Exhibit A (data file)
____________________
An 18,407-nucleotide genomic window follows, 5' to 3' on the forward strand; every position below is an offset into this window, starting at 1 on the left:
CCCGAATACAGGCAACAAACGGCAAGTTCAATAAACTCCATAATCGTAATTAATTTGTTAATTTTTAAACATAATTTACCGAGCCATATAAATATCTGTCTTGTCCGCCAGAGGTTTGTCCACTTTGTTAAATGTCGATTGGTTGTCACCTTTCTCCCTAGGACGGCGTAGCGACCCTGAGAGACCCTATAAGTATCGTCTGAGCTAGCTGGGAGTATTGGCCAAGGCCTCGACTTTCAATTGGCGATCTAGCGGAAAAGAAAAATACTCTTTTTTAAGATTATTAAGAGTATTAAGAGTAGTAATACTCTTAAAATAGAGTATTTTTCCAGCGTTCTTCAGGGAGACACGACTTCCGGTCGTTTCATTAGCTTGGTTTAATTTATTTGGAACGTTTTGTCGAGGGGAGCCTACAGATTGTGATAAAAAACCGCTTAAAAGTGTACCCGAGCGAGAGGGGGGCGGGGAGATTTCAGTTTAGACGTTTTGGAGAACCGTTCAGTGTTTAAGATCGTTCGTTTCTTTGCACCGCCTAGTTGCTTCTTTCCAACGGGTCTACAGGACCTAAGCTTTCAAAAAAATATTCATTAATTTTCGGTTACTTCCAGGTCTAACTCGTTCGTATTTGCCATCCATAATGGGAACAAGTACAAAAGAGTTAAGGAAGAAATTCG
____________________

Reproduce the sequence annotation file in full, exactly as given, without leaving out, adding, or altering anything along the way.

An 18,407-nucleotide genomic window follows, 5' to 3' on the forward strand; every position below is an offset into this window, starting at 1 on the left:
CCCGAATACAGGCAACAAACGGCAAGTTCAATAAACTCCATAATCGTAATTAATTTGTTAATTTTTAAACATAATTTACCGAGCCATATAAATATCTGTCTTGTCCGCCAGAGGTTTGTCCACTTTGTTAAATGTCGATTGGTTGTCACCTTTCTCCCTAGGACGGCGTAGCGACCCTGAGAGACCCTATAAGTATCGTCTGAGCTAGCTGGGAGTATTGGCCAAGGCCTCGACTTTCAATTGGCGATCTAGCGGAAAAGAAAAATACTCTTTTTTAAGATTATTAAGAGTATTAAGAGTAGTAATACTCTTAAAATAGAGTATTTTTCCAGCGTTCTTCAGGGAGACACGACTTCCGGTCGTTTCATTAGCTTGGTTTAATTTATTTGGAACGTTTTGTCGAGGGGAGCCTACAGATTGTGATAAAAAACCGCTTAAAAGTGTACCCGAGCGAGAGGGGGGCGGGGAGATTTCAGTTTAGACGTTTTGGAGAACCGTTCAGTGTTTAAGATCGTTCGTTTCTTTGCACCGCCTAGTTGCTTCTTTCCAACGGGTCTACAGGACCTAAGCTTTCAAAAAAATATTCATTAATTTTCGGTTACTTCCAGGTCTAACTCGTTCGTATTTGCCATCCATAATGGGAACAAGTACAAAAGAGTTAAGGAAGAAATTCG